It’s not don’t call me because I hate you…it’s don’t call me because I’m still in love with you and I need time to get over that.
MR: It’s empowerment, taking control of your surroundings and your emotional state. You may go back to that friend zone…eventually…but only when you are ready.
Cinzia: Exactly. It’s really the time to know yourself and put yourself first. This is what I need right now, and not give in to something that would be so easy to give in to.
How many friends do we know and like that complain about the same story constantly and don’t more forward? You need a certain level of strength to be: No, I’m going to close this and focus on something else. That is exactly what this song is.
MR: You say at one point in the song: “Saying how you love my songs but can’t make it to the show.” It’s almost like you predicted the COVID-19’s effect on live music!
Cinzia: I didn’t try to, sorry….
MR: It’s not your fault, let’s put it that way. What are you and the band doing in these crazy times?
Cinzia: I’m an extrovert, so it was killing me at first to not be at concerts, the studio or go out with friends. I live outside of my house.
I think we are doing great. I had a chance to analyse what I wanted to put out as an artist with this single, take the time to really plan everything, talk with Lucas, brainstorm with Melophonix, and decide who we wanted to work with.
I hate to say it, but if we were able to go to concerts and restaurants, I would probably be doing that rather than planning my release, because I like being around people.
MR: I was talking about that on my Podcast, taking this time to have an introspective look into our lives, to see what’s important and how do I move forward when this gets, sort of, back to normal?
Cinzia: It’s also OK to do nothing. As an artist, I definitely felt pressure, the first two weeks to do something, some live, online music festival with Montreal artists…get involved here and there… We need to realize that artists are people too. They need to take the time to sit down and take in the effects of what is going on. But it was a good time to be reflective.
MR: You changed names for the band, you added The Eclipse. An eclipse is all about something blocking something that is behind it. Whatever happens in between, creates some sort of beauty. Which are you? Are you the object that is front and center, protecting or hiding what is behind? Are you the object behind, hidden from everything? Are you what is happening in between, that spills out on all sides?
Cinzia: The eclipse is so interesting, and I don’t think I have ever spoken about this. The reason there is an eclipse is because I don’t want to be at the forefront and center of everything. At the end of the day, I’m not. The songs wouldn’t be what they are without Lucas. Live shows wouldn’t be what they are without the band. To have something just titled Cinzia, for me, doesn’t make sense, so we added The Eclipse.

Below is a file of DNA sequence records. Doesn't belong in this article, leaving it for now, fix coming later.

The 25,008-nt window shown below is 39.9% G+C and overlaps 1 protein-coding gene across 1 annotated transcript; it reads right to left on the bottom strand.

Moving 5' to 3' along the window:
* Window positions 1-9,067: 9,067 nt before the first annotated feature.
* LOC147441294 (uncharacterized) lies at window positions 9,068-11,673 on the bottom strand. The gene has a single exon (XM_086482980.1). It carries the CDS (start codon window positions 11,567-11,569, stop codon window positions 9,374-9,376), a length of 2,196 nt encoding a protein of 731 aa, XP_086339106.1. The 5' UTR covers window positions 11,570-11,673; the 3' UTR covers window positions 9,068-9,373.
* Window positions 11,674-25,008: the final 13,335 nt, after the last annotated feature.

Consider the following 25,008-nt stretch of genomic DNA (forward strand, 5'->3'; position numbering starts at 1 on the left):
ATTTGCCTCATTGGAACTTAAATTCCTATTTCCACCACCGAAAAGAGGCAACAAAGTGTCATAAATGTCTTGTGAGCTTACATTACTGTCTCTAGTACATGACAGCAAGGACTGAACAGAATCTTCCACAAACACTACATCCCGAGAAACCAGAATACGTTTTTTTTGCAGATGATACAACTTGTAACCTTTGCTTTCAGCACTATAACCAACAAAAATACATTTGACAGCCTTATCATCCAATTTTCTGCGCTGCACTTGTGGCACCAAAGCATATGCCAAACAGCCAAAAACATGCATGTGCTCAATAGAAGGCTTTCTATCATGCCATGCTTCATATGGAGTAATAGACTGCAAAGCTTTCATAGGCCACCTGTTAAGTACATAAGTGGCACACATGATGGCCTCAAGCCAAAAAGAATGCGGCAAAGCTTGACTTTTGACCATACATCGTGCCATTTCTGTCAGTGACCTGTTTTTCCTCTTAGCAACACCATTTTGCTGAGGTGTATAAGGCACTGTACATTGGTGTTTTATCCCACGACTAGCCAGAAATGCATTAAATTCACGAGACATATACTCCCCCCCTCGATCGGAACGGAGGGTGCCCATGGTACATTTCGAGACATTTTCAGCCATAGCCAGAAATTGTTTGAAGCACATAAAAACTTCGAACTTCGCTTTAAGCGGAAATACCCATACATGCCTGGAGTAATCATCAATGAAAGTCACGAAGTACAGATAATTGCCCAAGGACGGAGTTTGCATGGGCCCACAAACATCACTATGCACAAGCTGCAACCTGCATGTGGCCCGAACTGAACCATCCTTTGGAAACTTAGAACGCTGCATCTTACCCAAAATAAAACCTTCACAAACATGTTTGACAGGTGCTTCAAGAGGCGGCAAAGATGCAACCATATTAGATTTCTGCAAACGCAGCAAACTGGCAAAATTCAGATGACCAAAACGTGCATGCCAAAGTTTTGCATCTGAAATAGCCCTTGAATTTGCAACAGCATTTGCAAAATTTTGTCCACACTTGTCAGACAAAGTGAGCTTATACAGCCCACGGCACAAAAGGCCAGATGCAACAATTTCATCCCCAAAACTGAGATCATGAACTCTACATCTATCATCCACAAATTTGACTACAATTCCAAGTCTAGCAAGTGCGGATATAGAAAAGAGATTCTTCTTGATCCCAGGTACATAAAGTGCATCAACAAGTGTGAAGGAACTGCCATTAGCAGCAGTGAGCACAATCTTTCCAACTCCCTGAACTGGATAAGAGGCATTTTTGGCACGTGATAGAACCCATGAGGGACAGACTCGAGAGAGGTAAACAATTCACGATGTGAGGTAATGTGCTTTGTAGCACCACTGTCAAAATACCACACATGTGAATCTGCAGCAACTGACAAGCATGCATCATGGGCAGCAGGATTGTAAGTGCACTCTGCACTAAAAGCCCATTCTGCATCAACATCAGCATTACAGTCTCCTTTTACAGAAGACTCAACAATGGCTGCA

To me, it’s sort of the something in between. I genuinely feel that we are all a little bit of a lunar eclipse, in our lives. We are all whole moons, but sometimes we are half-moons because you are showing one side of yourself. Sometimes you are the other side of the moon because you are now that person.
I was on a Podcast a few days ago, talking about how some people have a personality when the camera comes on. I was arguing the fact that it doesn’t necessarily means it’s a fake personality. It’s just another side of that person.
The eclipse is really about embracing the evolution of who you are as a person, and it’s OK to sometimes be out there, enthusiastic. Sometimes, I am a moon that is eclipsed, and I want to be in my own way. I want to be introverted. We are all the eclipse. <laughs>
MR: It still spills out. Even if you can’t see what’s behind it, the effects of that synergy between the band, can’t help but spill out the sides. That really describes your live shows. It’s an explosion of passion. Everyone there is enjoying being together, you can really see that tightness. Like I said, I had goosebumps.
Cinzia: The fact that we are talking about live shows is bittersweet right now. I have memories that are amazing. I miss it.
MR: You participated in Honey Jam and also Canada’s Music Incubator. What was the biggest lesson that you walked away with, from that experience?
Cinzia: I went to Canada’s Music Incubator because of Honey Jam. I played No Matter there, just me and a guitar, which was extremely intimidating. This is at the packed Mod Club and all the other girls were amazing talented women who had bands backing them. I didn’t feel comfortable with a band I hadn’t played with.
People from Canada’s Music Incubator and Coalition Music had seen me perform and granted me the opportunity to come to Canada’s Music Incubator, the summer of the next year. It was two intensive months that really did shape everything I’m doing right now. I can say that with absolute confidence.
When I came back from that, I was so certain of what I wanted Cinzia and The Eclipse to be, the vibe and the person I wanted to be, that I think I almost gave Lucas a heart attack. I called him: All the songs are bad. We have to redo everything! <giggles> That’s why we had 5 different versions of Don’t Call Me Up.
To answer your question, it’s to be honest and authentic with your craft. That’s what is going to take you somewhere.
Before that, I didn’t have the confidence to believe that. There was someone who works at Coalition who told me: “You can do any genre you want with your voice.”
It’s weird to say, because now it seems like I’m talking about myself, but they said: “I don’t know why you have to box yourself in.”
That stuck with me. I did a little writing sessions with a producer from Toronto. There was this level of honesty that came out of that writing session. I’m going to carry it with me for the rest of my life.
MR: Interesting, because on Apple Music, almost every one of your singles has a different genre. I think you played around with the genres, but found your voice, so to speak.